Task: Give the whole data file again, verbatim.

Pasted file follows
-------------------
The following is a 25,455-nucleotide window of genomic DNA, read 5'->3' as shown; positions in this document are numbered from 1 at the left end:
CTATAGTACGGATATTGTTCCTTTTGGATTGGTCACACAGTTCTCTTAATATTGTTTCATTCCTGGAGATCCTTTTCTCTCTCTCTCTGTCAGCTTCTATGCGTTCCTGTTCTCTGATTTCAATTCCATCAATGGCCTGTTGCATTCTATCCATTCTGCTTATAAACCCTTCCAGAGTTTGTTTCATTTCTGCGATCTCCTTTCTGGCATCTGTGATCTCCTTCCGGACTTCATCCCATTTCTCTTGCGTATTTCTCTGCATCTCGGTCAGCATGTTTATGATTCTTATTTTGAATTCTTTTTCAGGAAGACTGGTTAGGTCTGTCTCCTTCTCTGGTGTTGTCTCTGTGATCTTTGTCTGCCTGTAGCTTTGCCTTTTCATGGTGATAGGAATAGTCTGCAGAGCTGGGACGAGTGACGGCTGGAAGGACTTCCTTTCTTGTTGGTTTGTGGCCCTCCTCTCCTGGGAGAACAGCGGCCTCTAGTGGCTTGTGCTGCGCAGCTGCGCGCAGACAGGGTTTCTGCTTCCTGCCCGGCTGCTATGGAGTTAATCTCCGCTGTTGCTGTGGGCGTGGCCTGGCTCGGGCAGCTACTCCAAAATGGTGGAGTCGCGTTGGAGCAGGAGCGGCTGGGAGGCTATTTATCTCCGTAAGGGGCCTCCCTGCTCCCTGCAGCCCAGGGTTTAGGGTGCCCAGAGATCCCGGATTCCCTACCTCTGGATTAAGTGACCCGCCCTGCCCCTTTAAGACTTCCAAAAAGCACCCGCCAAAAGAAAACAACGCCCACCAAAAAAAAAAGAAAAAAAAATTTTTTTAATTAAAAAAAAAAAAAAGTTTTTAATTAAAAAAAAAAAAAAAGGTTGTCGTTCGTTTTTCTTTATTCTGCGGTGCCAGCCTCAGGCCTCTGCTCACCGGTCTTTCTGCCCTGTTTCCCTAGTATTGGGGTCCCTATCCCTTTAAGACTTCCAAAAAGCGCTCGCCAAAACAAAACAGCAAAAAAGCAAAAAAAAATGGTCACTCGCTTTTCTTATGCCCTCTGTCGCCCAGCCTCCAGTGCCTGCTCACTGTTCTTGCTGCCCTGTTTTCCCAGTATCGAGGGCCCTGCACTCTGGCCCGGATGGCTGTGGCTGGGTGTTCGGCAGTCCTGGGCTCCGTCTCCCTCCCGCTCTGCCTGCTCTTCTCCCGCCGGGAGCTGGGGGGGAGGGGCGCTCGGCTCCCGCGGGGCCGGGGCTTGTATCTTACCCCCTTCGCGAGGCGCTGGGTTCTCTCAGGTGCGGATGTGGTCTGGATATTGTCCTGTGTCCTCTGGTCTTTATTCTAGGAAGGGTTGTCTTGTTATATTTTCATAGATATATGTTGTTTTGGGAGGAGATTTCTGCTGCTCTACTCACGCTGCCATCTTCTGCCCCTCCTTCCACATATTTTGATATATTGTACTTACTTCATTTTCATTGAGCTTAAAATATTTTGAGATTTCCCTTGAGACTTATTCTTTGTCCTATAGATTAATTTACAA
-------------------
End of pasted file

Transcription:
The following is a 25,455-nucleotide window of genomic DNA, read 5'->3' as shown; positions in this document are numbered from 1 at the left end:
CTATAGTACGGATATTGTTCCTTTTGGATTGGTCACACAGTTCTCTTAATATTGTTTCATTCCTGGAGATCCTTTTCTCTCTCTCTCTGTCAGCTTCTATGCGTTCCTGTTCTCTGATTTCAATTCCATCAATGGCCTGTTGCATTCTATCCATTCTGCTTATAAACCCTTCCAGAGTTTGTTTCATTTCTGCGATCTCCTTTCTGGCATCTGTGATCTCCTTCCGGACTTCATCCCATTTCTCTTGCGTATTTCTCTGCATCTCGGTCAGCATGTTTATGATTCTTATTTTGAATTCTTTTTCAGGAAGACTGGTTAGGTCTGTCTCCTTCTCTGGTGTTGTCTCTGTGATCTTTGTCTGCCTGTAGCTTTGCCTTTTCATGGTGATAGGAATAGTCTGCAGAGCTGGGACGAGTGACGGCTGGAAGGACTTCCTTTCTTGTTGGTTTGTGGCCCTCCTCTCCTGGGAGAACAGCGGCCTCTAGTGGCTTGTGCTGCGCAGCTGCGCGCAGACAGGGTTTCTGCTTCCTGCCCGGCTGCTATGGAGTTAATCTCCGCTGTTGCTGTGGGCGTGGCCTGGCTCGGGCAGCTACTCCAAAATGGTGGAGTCGCGTTGGAGCAGGAGCGGCTGGGAGGCTATTTATCTCCGTAAGGGGCCTCCCTGCTCCCTGCAGCCCAGGGTTTAGGGTGCCCAGAGATCCCGGATTCCCTACCTCTGGATTAAGTGACCCGCCCTGCCCCTTTAAGACTTCCAAAAAGCACCCGCCAAAAGAAAACAACGCCCACCAAAAAAAAAAGAAAAAAAAATTTTTTTAATTAAAAAAAAAAAAAAGTTTTTAATTAAAAAAAAAAAAAAAGGTTGTCGTTCGTTTTTCTTTATTCTGCGGTGCCAGCCTCAGGCCTCTGCTCACCGGTCTTTCTGCCCTGTTTCCCTAGTATTGGGGTCCCTATCCCTTTAAGACTTCCAAAAAGCGCTCGCCAAAACAAAACAGCAAAAAAGCAAAAAAAAATGGTCACTCGCTTTTCTTATGCCCTCTGTCGCCCAGCCTCCAGTGCCTGCTCACTGTTCTTGCTGCCCTGTTTTCCCAGTATCGAGGGCCCTGCACTCTGGCCCGGATGGCTGTGGCTGGGTGTTCGGCAGTCCTGGGCTCCGTCTCCCTCCCGCTCTGCCTGCTCTTCTCCCGCCGGGAGCTGGGGGGGAGGGGCGCTCGGCTCCCGCGGGGCCGGGGCTTGTATCTTACCCCCTTCGCGAGGCGCTGGGTTCTCTCAGGTGCGGATGTGGTCTGGATATTGTCCTGTGTCCTCTGGTCTTTATTCTAGGAAGGGTTGTCTTGTTATATTTTCATAGATATATGTTGTTTTGGGAGGAGATTTCTGCTGCTCTACTCACGCTGCCATCTTCTGCCCCTCCTTCCACATATTTTGATATATTGTACTTACTTCATTTTCATTGAGCTTAAAATATTTTGAGATTTCCCTTGAGACTTATTCTTTGTCCTATAGATTAATTTACAA